In the Scandinavian countries of Norway and Sweden, garbage is a precious commodity. That’s because it is used to generate heat/electricity. And in the case of Norway’s capital, Oslo, there is a problem: the city doesn’t have enough garbage to burn:
Oslo, a recycling-friendly place where roughly half the city and most of its schools are heated by burning garbage — household trash, industrial waste, even toxic and dangerous waste from hospitals and drug arrests — has a problem: it has literally run out of garbage to burn.
Part of the success has to do with the meticulousness of the citizens sorting the garbage:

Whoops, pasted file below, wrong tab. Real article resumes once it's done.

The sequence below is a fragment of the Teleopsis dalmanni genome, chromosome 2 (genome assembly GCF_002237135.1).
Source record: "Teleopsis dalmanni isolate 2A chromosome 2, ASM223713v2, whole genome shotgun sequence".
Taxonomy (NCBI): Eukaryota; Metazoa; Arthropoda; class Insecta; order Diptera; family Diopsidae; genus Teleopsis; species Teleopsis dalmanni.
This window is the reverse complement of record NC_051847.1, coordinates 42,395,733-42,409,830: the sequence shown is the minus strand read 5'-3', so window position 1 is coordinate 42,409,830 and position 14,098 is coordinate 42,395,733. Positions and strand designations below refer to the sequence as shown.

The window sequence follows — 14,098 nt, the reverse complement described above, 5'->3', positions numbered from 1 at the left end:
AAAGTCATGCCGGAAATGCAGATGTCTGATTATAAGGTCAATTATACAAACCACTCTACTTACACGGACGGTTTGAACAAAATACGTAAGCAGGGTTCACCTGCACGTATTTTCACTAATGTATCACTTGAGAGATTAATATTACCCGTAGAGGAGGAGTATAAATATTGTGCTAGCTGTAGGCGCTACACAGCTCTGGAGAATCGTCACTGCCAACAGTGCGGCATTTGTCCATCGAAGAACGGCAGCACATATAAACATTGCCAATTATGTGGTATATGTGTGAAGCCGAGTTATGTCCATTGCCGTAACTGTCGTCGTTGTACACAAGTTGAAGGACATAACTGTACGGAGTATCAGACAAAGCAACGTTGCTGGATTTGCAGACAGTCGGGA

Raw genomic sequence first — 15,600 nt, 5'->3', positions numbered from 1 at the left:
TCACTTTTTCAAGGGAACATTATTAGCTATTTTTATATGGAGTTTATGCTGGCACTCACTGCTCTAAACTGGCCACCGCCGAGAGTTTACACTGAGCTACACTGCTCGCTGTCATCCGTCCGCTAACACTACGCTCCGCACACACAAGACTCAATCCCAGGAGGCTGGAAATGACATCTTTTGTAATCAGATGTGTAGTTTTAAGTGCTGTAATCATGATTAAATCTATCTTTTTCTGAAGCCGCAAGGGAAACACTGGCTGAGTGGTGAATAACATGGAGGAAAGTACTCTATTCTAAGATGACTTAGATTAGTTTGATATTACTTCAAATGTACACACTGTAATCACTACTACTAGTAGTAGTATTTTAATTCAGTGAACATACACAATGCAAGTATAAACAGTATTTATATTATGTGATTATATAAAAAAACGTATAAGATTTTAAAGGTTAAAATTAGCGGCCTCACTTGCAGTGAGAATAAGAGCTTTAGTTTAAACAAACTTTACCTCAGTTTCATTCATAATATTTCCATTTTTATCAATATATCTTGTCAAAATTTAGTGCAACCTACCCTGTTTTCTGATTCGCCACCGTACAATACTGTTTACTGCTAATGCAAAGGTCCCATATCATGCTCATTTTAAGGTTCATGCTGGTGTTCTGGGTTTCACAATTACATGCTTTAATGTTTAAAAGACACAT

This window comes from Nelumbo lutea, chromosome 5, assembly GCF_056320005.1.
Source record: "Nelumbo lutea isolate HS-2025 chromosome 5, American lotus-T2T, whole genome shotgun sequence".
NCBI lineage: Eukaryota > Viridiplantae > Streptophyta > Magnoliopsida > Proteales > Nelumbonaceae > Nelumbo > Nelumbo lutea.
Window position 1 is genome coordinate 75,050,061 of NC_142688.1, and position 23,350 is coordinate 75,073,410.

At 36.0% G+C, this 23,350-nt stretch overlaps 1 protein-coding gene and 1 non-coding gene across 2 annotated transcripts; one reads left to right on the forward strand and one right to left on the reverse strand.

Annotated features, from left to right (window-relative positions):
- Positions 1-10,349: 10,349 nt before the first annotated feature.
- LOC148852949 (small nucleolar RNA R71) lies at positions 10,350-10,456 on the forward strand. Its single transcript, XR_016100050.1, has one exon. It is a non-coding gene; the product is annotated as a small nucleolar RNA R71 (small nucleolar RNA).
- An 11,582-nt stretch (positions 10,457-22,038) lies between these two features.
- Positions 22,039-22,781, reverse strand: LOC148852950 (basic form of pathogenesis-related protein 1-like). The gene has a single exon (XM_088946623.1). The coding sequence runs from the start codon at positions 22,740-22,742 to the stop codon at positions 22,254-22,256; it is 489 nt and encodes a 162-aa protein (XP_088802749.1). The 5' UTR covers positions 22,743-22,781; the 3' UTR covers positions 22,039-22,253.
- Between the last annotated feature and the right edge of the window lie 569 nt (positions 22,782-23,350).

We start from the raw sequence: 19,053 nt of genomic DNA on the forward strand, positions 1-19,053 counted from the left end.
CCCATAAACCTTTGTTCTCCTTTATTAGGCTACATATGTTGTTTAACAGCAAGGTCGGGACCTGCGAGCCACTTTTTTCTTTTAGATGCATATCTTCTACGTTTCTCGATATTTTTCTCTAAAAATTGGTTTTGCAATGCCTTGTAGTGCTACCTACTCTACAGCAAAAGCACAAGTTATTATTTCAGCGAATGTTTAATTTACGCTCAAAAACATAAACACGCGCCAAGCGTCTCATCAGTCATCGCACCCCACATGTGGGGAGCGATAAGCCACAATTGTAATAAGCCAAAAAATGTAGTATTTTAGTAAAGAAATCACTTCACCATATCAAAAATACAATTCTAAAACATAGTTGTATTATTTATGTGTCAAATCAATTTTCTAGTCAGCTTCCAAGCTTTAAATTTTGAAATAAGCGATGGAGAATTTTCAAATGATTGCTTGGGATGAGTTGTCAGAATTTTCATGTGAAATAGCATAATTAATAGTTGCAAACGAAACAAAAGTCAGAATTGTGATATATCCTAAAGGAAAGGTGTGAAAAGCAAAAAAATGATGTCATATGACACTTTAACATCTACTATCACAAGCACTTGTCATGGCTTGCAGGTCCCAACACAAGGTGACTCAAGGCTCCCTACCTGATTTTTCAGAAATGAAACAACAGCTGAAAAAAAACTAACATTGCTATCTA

Garbage may be, well, garbage in some parts of the world, but in Oslo it is very high-tech. Households separate their garbage, putting food waste in green plastic bags, plastics in blue bags and glass elsewhere. The bags are handed out free at groceries and other stores.
How difficult would it be to ship some of America’s garbage across the Atlantic Ocean to Norway?